Best of Bri­tish

Classic Trial - - CONTENTS - Words: Steven Crane Pic­tures: Mal­colm Car­ling, Yoomee Ar­chive

Was­sell

In a time af­ter the Sec­ond World War many in­no­va­tive Bri­tish en­gi­neers formed a cot­tage in­dus­try of mo­tor­cy­cle pro­duc­tion putting their skills into where they felt they could be best ap­plied. One man, Ted Was­sell, was no dif­fer­ent. He had served as a Fleet Air Arms pi­lot dur­ing the war and the story goes that he once man­aged to smug­gle a mo­tor­cy­cle onto an air­craft car­rier and ride it around the flight deck. This same spirit would see him dis­play his new range of mo­tor­cy­cle com­po­nents at the Mo­tor­cy­cle Show held in Novem­ber 1956. He had a dream to one day man­u­fac­ture a mo­tor­cy­cle that would proudly carry his name on the fuel tank.

Based at Spring Hill near Birm­ing­ham in the Mid­lands, his first lead into the mo­tor­cy­cle in­dus­try was when he started to man­u­fac­ture his own Was­sell branded ac­ces­sories of which he put to­gether a com­pre­hen­sive range of parts in a cat­a­logue.

At first, he had the many com­po­nents and ac­ces­sories made by out­side con­trac­tors be­fore bring­ing them in-house to im­prove stock and qual­ity con­trol. With the in­ter­est in the new parts they were forced to move to big­ger premises on the Burnt­wood In­dus­trial Es­tate at Wal­sall to in­crease pro­duc­tion and meet the de­mands of the cus­tomers.

With so many com­po­nents now at hand his fo­cus turned to fol­low­ing his am­bi­tion of pro­duc­ing his own ma­chine.

The orig­i­nal idea was to do as the fa­mous Rick­man broth­ers had done be­fore and at­tack the new mar­ket for small-en­gined ma­chines in the ex­pand­ing Amer­i­can mar­ket place with the idea of even­tu­ally be­com­ing a mo­tor­cy­cle man­u­fac­turer.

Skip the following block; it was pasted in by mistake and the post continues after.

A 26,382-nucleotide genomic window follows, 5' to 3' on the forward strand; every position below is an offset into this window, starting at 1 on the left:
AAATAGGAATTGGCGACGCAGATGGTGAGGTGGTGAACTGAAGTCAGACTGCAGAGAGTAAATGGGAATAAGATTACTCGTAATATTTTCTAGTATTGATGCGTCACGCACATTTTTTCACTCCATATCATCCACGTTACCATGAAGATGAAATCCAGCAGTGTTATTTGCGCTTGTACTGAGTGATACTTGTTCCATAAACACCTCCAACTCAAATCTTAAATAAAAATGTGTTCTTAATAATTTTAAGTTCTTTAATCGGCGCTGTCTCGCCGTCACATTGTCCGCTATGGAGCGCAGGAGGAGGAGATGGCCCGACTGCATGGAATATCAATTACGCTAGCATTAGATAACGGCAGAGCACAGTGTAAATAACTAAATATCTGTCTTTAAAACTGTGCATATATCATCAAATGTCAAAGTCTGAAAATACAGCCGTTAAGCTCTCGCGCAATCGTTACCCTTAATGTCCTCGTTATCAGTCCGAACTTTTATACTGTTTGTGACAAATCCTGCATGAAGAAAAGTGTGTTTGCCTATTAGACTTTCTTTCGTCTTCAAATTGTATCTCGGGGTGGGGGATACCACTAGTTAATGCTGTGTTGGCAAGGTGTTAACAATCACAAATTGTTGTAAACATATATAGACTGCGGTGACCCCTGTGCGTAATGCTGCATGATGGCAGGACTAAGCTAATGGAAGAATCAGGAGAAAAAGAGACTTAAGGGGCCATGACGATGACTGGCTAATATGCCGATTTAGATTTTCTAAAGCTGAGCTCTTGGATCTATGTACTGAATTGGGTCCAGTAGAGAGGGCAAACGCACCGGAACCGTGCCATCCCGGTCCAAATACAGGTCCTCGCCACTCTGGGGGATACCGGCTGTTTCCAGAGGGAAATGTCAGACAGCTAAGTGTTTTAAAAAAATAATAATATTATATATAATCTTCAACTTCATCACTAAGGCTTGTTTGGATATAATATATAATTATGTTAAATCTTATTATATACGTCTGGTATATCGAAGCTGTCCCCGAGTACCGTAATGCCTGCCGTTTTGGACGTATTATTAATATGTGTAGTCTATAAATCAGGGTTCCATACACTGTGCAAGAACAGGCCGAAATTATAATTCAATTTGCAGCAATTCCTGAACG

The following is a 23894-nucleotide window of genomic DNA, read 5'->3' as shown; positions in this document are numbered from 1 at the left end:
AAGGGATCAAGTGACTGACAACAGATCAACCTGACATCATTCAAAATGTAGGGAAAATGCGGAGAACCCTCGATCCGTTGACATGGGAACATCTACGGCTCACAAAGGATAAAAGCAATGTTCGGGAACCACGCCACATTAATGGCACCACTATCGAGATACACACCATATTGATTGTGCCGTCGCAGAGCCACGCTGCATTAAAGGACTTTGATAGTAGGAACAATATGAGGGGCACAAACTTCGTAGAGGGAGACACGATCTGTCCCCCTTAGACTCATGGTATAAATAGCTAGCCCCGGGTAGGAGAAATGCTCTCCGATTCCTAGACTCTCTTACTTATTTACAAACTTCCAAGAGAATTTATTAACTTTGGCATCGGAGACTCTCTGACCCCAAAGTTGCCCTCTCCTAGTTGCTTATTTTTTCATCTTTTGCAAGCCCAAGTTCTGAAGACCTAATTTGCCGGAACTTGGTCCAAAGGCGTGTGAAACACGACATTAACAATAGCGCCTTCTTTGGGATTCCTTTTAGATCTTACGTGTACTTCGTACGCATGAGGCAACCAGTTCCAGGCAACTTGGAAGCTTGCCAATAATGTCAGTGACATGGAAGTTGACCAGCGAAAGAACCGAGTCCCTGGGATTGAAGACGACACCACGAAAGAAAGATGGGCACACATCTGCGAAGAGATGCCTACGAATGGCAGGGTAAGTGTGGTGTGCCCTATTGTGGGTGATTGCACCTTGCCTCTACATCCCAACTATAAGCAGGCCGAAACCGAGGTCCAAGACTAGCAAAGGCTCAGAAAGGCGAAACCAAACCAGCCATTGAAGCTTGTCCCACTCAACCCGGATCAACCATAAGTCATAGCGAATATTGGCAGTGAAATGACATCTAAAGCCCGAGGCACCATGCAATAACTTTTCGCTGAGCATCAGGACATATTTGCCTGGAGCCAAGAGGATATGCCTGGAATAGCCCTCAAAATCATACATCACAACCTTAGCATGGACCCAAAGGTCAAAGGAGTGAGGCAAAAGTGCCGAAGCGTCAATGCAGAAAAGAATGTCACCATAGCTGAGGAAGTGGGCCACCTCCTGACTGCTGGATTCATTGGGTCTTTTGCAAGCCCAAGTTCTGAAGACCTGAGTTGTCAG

Many tri­als rid­ers will re­mem­ber the hero­ics by the late Dave Row­land on the works BSA Ban­tam 175cc tri­als ma­chine in the late six­ties tak­ing the ma­chine to run­ner up spot in the 1967 Scot­tish Six Days Trial.

Mick Bow­ers then con­tin­ued with de­vel­op­ment be­fore the project folded. Tri­als en­thu­si­asts saw this as a missed op­por­tu­nity to pro­duce the ma­chine as ev­ery­body knew what a good lit­tle tri­als en­gine the sin­gle cylin­der two-stroke power plant was.

In 1970 he was pro­duc­ing enough parts to put to­gether the BSA Ban­tam en­gine into a frame of his own de­sign for tri­als and scram­bles.

Rolling Chas­sis

Mo­tor­cy­cle frame fab­ri­ca­tor, Jim Lee, came to the project with so much enthusiasm and ex­pe­ri­ence which he passed onto Ted Was­sell and the con­struc­tion of the first two pro­to­type Was­sell mo­tor­cy­cles were built.

There would be two mod­els, a tri­als ma­chine and a scram­bles model and they would use the 173cc BSA Ban­tam en­gine.

He showed the two new mod­els at the 1970 Mo­tor­cy­cle Show in a hope that the BSA man­age­ment would pro­vide him with new en­gines to pro­duce the mod­els. BSA was not in­ter­ested in the slight­est but such was Was­sell’s spirit he took it as an op­por­tu­nity to make his own rolling chas­sis kits.

The short-sighted BSA man­age­ment could have taken a leaf out of the vi­sion of its Ja­panese ri­vals as four years later the Yamaha TY 175cc would be re­leased and go on to be a mas­sive seller. The new frame kits would take the ‘Ban­tam’ en­gine and car­bu­ret­tor as the donor and you could then build your own ‘spe­cial’ ma­chine up to the spec­i­fi­ca­tion you re­quired.